George Blake’s self-serving duplicity is clear
01 April, 2021
George Blake. Photo: Wiki Commons
• AS a former British Ambassador to Korea, I was startled to read Wilson John Haire’s attempt to condone George Blake’s treachery, (Blake has his principles, March 25).
To equate the recent ruling that MI5 may occasionally breach the law with the work of the KGB to which George Blake offered his services is grotesque.
As the courts recognised, the Security Services need a degree of latitude if they are effectively to penetrate those planning terrorist attacks on our streets.
The KGB for whom George Blake worked was at the time, and he knew this, murdering tens of thousands of its own citizens in Stalin’s purges and in the gulags they ran.
To suggest that the bombing of North Korea he witnessed excused his behaviour is even more bizarre.
It was taking place in an effort to reverse the unprovoked invasion of South Korea which had resulted in the death of over a million fellow Koreans.
The young American POWs he saw dying were the victims of the unbelievably brutal treatment they received on their forced march to the north and then in the camps.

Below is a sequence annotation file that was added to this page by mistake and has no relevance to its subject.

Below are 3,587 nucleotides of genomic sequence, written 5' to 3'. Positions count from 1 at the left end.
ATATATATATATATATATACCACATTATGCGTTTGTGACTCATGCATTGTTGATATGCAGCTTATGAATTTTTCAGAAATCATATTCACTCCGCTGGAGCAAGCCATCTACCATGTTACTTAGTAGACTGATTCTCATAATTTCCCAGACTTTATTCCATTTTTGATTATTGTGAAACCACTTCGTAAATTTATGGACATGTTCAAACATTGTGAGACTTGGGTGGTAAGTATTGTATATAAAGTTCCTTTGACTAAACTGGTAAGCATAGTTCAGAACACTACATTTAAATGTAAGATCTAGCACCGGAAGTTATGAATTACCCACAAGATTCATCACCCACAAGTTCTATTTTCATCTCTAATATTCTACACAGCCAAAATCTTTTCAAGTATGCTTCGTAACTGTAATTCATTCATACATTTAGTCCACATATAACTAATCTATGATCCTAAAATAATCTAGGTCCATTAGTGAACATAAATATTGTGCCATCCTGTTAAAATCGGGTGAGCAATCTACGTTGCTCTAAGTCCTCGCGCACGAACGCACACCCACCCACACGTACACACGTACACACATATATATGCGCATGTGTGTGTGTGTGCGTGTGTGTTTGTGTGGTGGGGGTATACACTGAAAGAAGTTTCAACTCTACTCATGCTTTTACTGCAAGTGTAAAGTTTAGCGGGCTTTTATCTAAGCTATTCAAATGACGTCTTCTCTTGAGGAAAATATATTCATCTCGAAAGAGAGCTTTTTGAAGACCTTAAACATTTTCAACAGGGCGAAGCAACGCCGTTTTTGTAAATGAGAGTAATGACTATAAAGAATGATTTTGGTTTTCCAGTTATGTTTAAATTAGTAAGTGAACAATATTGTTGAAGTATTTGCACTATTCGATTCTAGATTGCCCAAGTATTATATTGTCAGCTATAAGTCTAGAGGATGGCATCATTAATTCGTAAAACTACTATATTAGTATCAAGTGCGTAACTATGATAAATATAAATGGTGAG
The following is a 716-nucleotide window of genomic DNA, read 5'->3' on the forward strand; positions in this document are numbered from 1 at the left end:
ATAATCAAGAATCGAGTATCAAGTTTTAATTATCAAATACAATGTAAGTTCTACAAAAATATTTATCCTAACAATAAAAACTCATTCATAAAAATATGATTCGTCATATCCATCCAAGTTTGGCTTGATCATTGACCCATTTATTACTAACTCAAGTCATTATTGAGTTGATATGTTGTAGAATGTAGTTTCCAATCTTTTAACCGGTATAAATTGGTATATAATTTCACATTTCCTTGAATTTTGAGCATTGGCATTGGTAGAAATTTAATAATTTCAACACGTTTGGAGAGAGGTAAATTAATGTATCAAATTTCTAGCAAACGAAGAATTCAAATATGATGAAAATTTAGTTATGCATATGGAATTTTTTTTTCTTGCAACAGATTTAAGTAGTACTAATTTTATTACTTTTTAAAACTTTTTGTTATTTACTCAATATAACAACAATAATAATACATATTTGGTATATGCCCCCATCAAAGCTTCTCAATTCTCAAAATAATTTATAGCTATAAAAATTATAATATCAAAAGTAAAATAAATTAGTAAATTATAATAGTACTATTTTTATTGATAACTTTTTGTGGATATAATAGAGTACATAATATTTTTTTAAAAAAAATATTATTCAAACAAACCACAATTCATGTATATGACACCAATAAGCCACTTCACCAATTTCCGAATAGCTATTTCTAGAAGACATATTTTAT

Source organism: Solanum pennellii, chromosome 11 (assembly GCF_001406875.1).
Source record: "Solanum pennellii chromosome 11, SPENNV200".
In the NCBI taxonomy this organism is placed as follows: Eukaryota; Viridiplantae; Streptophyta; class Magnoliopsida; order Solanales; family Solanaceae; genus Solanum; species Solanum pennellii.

Over 40 per cent of all American prisoners died in communist captivity. Blake’s response was not sympathy but contempt.
Simon Kuper was absolutely right to state that Blake, an experienced intelligence officer, was preposterous when later claiming that he sought an assurance that none of the hundreds of western agents he betrayed would be harmed.
He cannot possibly have imagined that the KGB would pay the slightest attention to such a request even if, improbably, it had ever been made.
One has only to look at the difference between today’s South Korean democracy and Kim Jong Un’s bloody autocracy in the north to understand the scale of Blake’s immorality and self-serving duplicity.
SIR THOMAS HARRIS, N6